Comment: And there we were thinking that Aussies enjoyed a bit of distance from reality...
Sunday Times 21/08/11
Unilever anticipates that as growth remains sluggish in Europe and the US for the next ten years, it will continue to perform out of its freshly-laundered Falke socks in the emerging markets, whence it anticipates deriving 75% of its turnover by the end of this frankly loony decade we currently call home. Le Grand Bleu is already beating rivals P&G and Nestlé in countries where people do much of their laundry by hand, with Brazil, China, India and Turkey being among its star achievers, helping Unilever cruise comfortably in its targeted 4–6% growth band. Unilever is busy parcelling the world up into 8 mega-regions, which will see Unilever Turkey responsible for North Africa, the Middle East, Russia, Ukraine and Belarus inter alia, with a final daunting tally of 36 countries.
Comment: Dreams of a blue planet eh.
Retail sales, say the pipe-tugging beard-smokers down at StatsSA, were up a natz for the chilly month of June, after May’s debacle. Pharmaceuticals (no surprises there) and furniture (another oil heater, Mavis?) were the big performers, with hardware and food the weakest – food was reported to have declined by 8.4% year-on-year. Some retailers have defied this trend, with Captain Hook over at SPAR, for example, reporting good volumes growth and no appreciable decline in either food or hardware, and PnP’s Chairman Ackerman the Younger suggesting that his growing sales over the past few months were due in no small measure to the Smart Shopper loyalty programme.
Comment: The way things are at the mo, you might be looking for an uptick in sales due to pre-apocalyptic stockpiling.
Business Report 18/08/11
As results season kicks off, one of its headier joys, to which we return like an epicure imbibing deeply of a rare, remembered vintage, is – ta-daaah! – the Wisdom of Whitey:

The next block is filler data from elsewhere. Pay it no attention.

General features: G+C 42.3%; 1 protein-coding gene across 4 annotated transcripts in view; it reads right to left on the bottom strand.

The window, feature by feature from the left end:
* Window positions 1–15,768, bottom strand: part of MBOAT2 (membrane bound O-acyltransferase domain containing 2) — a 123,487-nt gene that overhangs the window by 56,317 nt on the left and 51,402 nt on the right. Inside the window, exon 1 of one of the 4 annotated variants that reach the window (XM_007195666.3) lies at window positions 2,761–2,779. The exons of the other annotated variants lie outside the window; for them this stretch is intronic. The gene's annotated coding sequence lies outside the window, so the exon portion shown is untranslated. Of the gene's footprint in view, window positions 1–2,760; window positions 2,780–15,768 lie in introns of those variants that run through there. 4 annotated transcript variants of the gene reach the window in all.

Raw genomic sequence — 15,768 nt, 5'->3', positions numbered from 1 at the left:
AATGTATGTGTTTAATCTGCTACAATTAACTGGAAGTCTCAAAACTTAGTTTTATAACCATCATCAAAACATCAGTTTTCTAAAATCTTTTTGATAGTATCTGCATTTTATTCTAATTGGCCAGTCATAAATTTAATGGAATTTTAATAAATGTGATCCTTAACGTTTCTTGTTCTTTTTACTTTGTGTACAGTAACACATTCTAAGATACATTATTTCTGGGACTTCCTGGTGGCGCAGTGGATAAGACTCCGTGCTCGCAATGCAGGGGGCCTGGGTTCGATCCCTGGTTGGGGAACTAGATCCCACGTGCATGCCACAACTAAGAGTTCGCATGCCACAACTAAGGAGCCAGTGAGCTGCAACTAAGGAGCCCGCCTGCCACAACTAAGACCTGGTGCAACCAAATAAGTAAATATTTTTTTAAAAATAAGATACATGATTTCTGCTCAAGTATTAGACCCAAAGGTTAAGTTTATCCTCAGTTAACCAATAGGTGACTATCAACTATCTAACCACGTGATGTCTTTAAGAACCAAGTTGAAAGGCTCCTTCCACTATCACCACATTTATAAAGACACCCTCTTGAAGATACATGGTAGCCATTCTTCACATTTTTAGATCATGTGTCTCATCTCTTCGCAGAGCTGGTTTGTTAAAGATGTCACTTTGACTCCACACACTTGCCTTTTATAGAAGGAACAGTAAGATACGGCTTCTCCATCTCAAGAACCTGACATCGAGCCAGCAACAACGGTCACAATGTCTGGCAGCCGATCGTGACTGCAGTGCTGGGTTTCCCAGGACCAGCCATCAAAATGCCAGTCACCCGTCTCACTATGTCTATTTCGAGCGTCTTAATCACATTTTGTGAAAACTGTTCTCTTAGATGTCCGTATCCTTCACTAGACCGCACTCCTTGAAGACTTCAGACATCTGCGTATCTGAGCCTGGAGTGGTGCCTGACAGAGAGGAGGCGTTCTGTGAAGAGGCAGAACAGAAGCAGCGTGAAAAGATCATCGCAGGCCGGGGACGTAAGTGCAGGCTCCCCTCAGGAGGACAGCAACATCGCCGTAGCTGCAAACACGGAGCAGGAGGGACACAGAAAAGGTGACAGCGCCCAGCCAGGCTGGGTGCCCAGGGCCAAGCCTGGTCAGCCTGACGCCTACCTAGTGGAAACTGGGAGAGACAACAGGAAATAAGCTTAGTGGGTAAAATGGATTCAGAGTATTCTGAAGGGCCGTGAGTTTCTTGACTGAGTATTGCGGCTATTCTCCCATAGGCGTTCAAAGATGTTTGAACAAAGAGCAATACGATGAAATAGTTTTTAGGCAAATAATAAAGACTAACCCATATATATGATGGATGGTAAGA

On linguistics: “The King Commission says I shouldn’t swear. In the supermarket business, that is very hard.”
On recognition for a job well done: “The only award we haven’t won is the nicest CEO in the retail trade.”
On international relations: “I am going to visit Vietnam, where the Vietnamese used bows and arrows against the Americans”.
On national reconciliation: “My tongue is sore from speaking so much English.”
Tatler Reporter 23/08/11
SPAR offshoot TOPS has once again availed itself of the opportunity of partying with some of SA’s most convivial people in its headline sponsorship of The TOPS Soweto Wine Festival, 1–3 Sept, get your booty down there. And while we’re talking TOPS and good times, nice one Mike down at our local TOPS for your gemütlich selection of German weissbiers.
Cosatu in the Western Cape has called upon Helen Zille to sell her Pick n Pay shares as a sign that she unequivocally does not support, nor will she profit from, the possible retrenchment of 3,000 workers at some indeterminate date in the future. They have also asked Whitey Basson to cancel his annual trip to Oktoberfest in order to clarify for once and for all his position on World War 2.
Tatler Reporter 18/08/11
Tonight marks the season finale of Master Chef Australia, which has kept us enraptured these how many weeks through a combination of interpersonal drama, colourful cravats and interesting cuisine, as well, of course, as the immeasurable pleasure of seeing Australians being defeated in competition almost every evening of the week.